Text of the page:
Writing down things in a notebook or some post-its has proven very useful during the process of creating a new feature from scratch, most notably during the early stages when I have the material I need (photos/quotes/technical info etc.), but can’t really think of a way to put everything down in a way that will look good on a computer screen. 

And I will say, from a content creator’s standpoint who is pretty much doing the bulk of the work solo (aside from sourcing photos for stuff outside of Hong Kong  or creating the flier that will serve as the cover image for the new feature), reading some motivational advice to ground myself each day helps focus on what matters, and what is important now, than later. Good F*cking Design Advice has helped out a lot for someone like me who overthinks unnecessarily. I’d highly recommend it if you are too, possibly trying to craft your identity out there in a niche field, who might need that little bit of focus in their creative lives. 

In spite of what feels like I have only been able to do only a fraction of what I would like to feature here, I remind myself of what I have already accomplished: 

Through some of the stories I have been able to find and compile so far, a  vehicle storage facility in Hong Kong was able to get people talking about its business not long after their feature went live. 

Some acquaintances of mine got to have their own opinions on a certain Honda platform, so that more can learn about why said platform has become such a favorite. 

You got to hear about car shows in Hong Kong, Honolulu, and a ‘Rad’ gathering that took place in the hills of Sonoma country, and you guys loved it.

And just recently, you got to learn about several great events that aim to combine both fans of cars and anime fan culture; some of which you might even have been planning to attend yourself when their next dates are announced.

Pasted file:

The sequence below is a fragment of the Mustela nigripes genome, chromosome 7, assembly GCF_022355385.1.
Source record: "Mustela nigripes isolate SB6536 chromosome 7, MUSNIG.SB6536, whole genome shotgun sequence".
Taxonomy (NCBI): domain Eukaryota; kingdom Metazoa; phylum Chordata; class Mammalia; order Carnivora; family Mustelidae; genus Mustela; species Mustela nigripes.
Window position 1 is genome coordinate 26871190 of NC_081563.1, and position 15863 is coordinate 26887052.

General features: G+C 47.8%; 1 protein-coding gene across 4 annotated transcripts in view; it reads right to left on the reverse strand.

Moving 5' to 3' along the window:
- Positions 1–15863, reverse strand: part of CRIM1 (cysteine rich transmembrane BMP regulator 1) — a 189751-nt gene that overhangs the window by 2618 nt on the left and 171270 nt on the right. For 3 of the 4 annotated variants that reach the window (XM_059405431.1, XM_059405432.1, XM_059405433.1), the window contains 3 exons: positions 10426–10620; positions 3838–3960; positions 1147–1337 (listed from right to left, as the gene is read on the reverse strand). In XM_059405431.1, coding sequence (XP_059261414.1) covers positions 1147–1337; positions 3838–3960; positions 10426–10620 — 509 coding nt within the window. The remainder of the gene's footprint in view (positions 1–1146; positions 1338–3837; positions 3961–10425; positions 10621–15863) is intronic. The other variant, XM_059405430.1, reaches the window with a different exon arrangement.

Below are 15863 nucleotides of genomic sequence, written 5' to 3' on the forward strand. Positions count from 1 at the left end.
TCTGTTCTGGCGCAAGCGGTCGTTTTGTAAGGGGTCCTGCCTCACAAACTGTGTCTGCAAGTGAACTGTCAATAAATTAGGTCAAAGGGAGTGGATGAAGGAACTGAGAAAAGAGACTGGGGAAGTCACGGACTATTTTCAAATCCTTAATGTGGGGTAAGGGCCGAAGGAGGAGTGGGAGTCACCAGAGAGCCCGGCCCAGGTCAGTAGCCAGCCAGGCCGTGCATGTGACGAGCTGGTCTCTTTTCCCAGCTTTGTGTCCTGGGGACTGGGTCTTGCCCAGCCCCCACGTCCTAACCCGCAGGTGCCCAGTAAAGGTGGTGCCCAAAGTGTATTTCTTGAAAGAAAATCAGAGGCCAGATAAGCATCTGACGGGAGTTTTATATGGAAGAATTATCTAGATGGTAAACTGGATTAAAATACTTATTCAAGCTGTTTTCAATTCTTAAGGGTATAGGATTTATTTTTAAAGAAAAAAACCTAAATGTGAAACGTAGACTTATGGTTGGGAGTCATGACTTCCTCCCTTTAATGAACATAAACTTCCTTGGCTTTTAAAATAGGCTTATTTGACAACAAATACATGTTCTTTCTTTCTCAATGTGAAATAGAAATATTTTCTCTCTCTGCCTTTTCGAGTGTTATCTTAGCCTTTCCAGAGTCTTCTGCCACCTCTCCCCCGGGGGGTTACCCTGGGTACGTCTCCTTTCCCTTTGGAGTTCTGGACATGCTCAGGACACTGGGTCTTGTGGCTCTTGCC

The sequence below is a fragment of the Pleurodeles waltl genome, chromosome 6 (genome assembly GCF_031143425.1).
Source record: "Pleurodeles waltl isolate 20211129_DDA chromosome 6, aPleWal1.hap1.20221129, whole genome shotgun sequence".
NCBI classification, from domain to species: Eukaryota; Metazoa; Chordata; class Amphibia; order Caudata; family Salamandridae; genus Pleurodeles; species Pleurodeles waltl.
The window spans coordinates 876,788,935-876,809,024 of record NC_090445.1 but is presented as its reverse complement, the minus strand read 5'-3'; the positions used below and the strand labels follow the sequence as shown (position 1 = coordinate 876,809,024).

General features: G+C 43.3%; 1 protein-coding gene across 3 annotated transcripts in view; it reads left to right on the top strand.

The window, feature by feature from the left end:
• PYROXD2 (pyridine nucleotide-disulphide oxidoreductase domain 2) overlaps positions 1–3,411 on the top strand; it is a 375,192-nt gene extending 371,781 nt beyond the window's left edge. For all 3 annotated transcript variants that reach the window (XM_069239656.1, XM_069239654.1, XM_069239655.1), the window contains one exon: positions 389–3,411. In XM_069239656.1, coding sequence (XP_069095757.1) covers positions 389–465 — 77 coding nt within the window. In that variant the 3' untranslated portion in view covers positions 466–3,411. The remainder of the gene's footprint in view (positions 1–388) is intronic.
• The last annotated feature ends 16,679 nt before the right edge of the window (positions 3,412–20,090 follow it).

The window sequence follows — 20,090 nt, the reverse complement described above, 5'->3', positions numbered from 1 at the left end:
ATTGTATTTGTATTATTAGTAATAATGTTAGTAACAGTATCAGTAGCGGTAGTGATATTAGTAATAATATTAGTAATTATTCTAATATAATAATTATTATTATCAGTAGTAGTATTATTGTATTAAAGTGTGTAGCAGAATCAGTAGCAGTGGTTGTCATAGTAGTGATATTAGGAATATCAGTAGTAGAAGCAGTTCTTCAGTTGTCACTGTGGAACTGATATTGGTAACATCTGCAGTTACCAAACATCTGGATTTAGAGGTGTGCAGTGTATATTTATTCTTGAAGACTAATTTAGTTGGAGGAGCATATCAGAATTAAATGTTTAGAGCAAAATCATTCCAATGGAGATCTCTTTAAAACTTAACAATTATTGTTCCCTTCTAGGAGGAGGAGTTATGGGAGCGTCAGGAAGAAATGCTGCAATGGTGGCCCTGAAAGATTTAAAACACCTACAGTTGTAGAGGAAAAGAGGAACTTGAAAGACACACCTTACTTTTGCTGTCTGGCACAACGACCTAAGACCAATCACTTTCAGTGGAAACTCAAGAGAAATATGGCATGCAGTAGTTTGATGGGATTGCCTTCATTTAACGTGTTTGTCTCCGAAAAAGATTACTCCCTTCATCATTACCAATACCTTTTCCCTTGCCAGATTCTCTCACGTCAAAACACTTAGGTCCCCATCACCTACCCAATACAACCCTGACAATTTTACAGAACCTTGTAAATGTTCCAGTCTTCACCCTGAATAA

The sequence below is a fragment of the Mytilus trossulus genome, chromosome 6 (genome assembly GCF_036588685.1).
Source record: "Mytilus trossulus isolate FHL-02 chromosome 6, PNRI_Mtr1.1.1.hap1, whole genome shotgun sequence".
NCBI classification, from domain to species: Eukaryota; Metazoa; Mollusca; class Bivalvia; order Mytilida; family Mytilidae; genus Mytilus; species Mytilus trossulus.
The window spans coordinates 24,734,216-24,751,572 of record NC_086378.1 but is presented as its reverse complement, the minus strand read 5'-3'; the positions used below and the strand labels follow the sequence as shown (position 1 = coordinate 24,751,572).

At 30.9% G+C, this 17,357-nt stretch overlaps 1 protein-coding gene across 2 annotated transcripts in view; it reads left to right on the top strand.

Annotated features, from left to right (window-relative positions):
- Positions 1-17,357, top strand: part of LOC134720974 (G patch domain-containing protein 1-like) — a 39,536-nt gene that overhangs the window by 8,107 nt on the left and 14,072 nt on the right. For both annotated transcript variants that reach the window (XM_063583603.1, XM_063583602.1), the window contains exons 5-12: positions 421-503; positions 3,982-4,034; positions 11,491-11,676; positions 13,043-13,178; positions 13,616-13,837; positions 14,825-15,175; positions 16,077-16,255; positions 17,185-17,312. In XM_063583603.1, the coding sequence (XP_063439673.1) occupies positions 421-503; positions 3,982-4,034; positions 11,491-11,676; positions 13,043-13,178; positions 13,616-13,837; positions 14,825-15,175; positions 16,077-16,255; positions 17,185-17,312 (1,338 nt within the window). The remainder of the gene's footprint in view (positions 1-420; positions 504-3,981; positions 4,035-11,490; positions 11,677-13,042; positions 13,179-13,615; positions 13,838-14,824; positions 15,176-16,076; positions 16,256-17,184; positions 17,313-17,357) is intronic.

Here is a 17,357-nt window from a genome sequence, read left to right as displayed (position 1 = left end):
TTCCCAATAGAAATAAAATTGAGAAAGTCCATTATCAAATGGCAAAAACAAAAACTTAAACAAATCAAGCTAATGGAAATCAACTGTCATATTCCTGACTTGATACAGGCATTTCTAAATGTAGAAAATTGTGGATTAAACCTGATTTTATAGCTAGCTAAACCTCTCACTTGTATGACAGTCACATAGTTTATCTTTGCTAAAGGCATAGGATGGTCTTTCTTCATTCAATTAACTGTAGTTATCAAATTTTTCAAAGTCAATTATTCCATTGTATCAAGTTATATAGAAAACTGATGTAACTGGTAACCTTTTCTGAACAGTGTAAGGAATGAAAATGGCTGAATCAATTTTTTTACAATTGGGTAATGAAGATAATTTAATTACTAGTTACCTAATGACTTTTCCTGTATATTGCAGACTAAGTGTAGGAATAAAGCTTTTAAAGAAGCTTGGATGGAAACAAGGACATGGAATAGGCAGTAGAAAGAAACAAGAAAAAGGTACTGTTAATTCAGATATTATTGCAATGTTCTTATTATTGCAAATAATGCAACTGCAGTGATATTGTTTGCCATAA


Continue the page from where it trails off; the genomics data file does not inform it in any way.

Notably throughout all of this, I’ve noticed people that have been featured or share a new feature, from various states in America to Asia, even down in the Southern Hemisphere for some, have been connecting with one another. To think a reader in my current abode is now acquainted with a Mercedes enthusiast I happened to write about through one of many features serves as a reminder of why I love to do, what I do. It’s about bridging communities with one another, uniting like minded people, no matter where their primary interests lie or lifestyles may be, because we all are involved in automotive culture in some fashion. 

Ultimately: if it's a way to ensure my content is able to achieve HiddenPalmTree’s endgoal, to “Support Da Locals". I am all for it. 


If I suddenly decided to just quit and stop doing all of this,  yet was able to get two people following or talking to one another on opposite ends of the world, honestly: I would be happy I was at least able to establish that connection. No matter how long it lasts. 

In the end, for those who have supported me, whether it be from day one when I made my blogging debut, to when I slowly found my footing and began releasing on a consistent schedule, I just wanted to say: 

Thank you very much for your support.

 I won’t go into a lengthy acceptance speech saying I couldn’t do this all without you, but it cannot be denied: I could not have been able to do this without you all sharing, reposting, and supporting me at every feature I have been able to push out. All on this small, but steadily growing blog. It might not seem like it, but for us content creators still trying to establish name out there, every bit counts. You never know if a simple share or repost could lead us to something big, or if some major brands/names are keeping a close eye on our content; eager to collaborate or invite us to an exclusive. So, it would be very appreciated if you keep doing just that. 

Take it from someone who, just a few years ago as a regular college student, was shown an opportunity to attend SEMA.

In other words: if you want to continue reading about great stories, keep supporting myself, Asher and everyone I cast the spotlight on every second week. We will return the favor, and set out to deliver handsomely each and every time.  

I’m happy above all though, that I did this all for myself. For the random kid from Hong Kong who was obsessed with anything that involved cars growing up. Who dreamed at one point, of being a motoring journalist just like the personalities he saw on certain television programmes, and read in car magazines (that he didn’t even bother reading the written words, too captivated by the images that would inspire his own approach to automotive photography). To chase a dream he once had, many many years ago. 

As a fellow content creator and owner of a certain apparel brand I follow lives by:  Everything Starts with a Dream!” Who knows, you might also be reading about them one of these weeks. 

Maybe...sooner than you think.